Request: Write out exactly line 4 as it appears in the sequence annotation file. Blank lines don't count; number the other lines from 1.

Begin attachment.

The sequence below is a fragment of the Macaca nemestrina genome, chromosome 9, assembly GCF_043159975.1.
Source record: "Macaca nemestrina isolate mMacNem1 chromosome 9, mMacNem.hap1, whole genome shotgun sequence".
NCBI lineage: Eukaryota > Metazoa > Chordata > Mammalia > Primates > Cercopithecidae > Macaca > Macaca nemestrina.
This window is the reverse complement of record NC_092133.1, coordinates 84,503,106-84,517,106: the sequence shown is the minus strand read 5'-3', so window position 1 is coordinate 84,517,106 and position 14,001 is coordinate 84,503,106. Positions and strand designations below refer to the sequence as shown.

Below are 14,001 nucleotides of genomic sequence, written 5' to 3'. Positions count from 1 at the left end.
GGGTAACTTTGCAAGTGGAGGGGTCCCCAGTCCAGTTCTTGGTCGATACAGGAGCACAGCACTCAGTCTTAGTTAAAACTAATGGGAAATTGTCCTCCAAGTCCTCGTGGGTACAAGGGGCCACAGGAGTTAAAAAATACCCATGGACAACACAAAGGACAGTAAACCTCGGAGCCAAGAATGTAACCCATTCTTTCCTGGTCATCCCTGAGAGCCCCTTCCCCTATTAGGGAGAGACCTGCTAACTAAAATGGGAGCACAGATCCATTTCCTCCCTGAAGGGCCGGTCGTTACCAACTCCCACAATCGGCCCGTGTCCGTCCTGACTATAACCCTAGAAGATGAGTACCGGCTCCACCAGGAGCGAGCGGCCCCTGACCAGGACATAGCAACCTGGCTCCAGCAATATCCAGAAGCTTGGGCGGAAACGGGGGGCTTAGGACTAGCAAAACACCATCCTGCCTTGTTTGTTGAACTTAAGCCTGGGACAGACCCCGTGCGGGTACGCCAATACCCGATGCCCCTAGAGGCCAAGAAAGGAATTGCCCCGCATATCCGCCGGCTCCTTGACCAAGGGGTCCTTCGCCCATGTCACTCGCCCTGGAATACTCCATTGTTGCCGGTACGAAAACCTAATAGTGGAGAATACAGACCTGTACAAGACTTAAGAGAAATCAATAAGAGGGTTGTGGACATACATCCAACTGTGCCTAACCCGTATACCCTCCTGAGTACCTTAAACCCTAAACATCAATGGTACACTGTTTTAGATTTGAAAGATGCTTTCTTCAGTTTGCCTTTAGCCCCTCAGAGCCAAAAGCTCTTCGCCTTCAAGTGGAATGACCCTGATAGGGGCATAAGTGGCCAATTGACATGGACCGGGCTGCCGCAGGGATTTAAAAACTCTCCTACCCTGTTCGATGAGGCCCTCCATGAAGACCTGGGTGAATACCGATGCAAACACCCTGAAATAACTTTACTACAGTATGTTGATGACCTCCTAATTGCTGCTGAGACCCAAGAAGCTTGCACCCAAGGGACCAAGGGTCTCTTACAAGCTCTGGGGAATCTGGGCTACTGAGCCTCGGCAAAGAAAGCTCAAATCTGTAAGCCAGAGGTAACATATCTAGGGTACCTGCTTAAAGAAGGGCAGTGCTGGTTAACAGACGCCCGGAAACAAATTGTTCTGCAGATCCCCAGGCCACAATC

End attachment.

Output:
This window is the reverse complement of record NC_092133.1, coordinates 84,503,106-84,517,106: the sequence shown is the minus strand read 5'-3', so window position 1 is coordinate 84,517,106 and position 14,001 is coordinate 84,503,106. Positions and strand designations below refer to the sequence as shown.